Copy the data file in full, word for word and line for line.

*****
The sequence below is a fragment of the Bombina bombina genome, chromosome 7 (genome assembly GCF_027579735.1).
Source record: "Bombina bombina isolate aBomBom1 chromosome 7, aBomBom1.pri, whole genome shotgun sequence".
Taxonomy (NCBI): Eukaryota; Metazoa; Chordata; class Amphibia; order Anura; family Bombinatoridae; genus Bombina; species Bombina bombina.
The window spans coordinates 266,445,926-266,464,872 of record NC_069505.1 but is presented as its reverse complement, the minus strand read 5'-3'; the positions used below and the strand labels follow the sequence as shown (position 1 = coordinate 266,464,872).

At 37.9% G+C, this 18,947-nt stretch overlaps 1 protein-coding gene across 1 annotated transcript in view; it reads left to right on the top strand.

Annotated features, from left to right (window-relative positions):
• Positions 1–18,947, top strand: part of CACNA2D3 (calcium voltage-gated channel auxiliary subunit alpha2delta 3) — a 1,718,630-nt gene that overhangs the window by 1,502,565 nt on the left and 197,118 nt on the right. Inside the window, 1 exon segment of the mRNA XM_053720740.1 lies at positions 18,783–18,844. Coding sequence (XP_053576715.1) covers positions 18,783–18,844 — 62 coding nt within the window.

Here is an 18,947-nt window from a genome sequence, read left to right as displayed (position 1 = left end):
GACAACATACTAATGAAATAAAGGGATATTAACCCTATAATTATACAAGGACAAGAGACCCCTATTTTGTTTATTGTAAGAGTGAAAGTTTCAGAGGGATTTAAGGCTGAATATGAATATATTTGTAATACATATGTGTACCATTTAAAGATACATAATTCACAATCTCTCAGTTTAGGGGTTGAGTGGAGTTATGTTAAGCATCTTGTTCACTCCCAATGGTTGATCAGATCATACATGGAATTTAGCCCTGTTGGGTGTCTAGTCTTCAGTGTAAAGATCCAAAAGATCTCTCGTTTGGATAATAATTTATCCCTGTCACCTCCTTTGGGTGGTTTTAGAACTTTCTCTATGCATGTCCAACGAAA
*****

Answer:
The sequence below is a fragment of the Bombina bombina genome, chromosome 7 (genome assembly GCF_027579735.1).
Source record: "Bombina bombina isolate aBomBom1 chromosome 7, aBomBom1.pri, whole genome shotgun sequence".
Taxonomy (NCBI): Eukaryota; Metazoa; Chordata; class Amphibia; order Anura; family Bombinatoridae; genus Bombina; species Bombina bombina.
The window spans coordinates 266,445,926-266,464,872 of record NC_069505.1 but is presented as its reverse complement, the minus strand read 5'-3'; the positions used below and the strand labels follow the sequence as shown (position 1 = coordinate 266,464,872).

At 37.9% G+C, this 18,947-nt stretch overlaps 1 protein-coding gene across 1 annotated transcript in view; it reads left to right on the top strand.

Annotated features, from left to right (window-relative positions):
• Positions 1–18,947, top strand: part of CACNA2D3 (calcium voltage-gated channel auxiliary subunit alpha2delta 3) — a 1,718,630-nt gene that overhangs the window by 1,502,565 nt on the left and 197,118 nt on the right. Inside the window, 1 exon segment of the mRNA XM_053720740.1 lies at positions 18,783–18,844. Coding sequence (XP_053576715.1) covers positions 18,783–18,844 — 62 coding nt within the window.

Here is an 18,947-nt window from a genome sequence, read left to right as displayed (position 1 = left end):
GACAACATACTAATGAAATAAAGGGATATTAACCCTATAATTATACAAGGACAAGAGACCCCTATTTTGTTTATTGTAAGAGTGAAAGTTTCAGAGGGATTTAAGGCTGAATATGAATATATTTGTAATACATATGTGTACCATTTAAAGATACATAATTCACAATCTCTCAGTTTAGGGGTTGAGTGGAGTTATGTTAAGCATCTTGTTCACTCCCAATGGTTGATCAGATCATACATGGAATTTAGCCCTGTTGGGTGTCTAGTCTTCAGTGTAAAGATCCAAAAGATCTCTCGTTTGGATAATAATTTATCCCTGTCACCTCCTTTGGGTGGTTTTAGAACTTTCTCTATGCATGTCCAACGAAA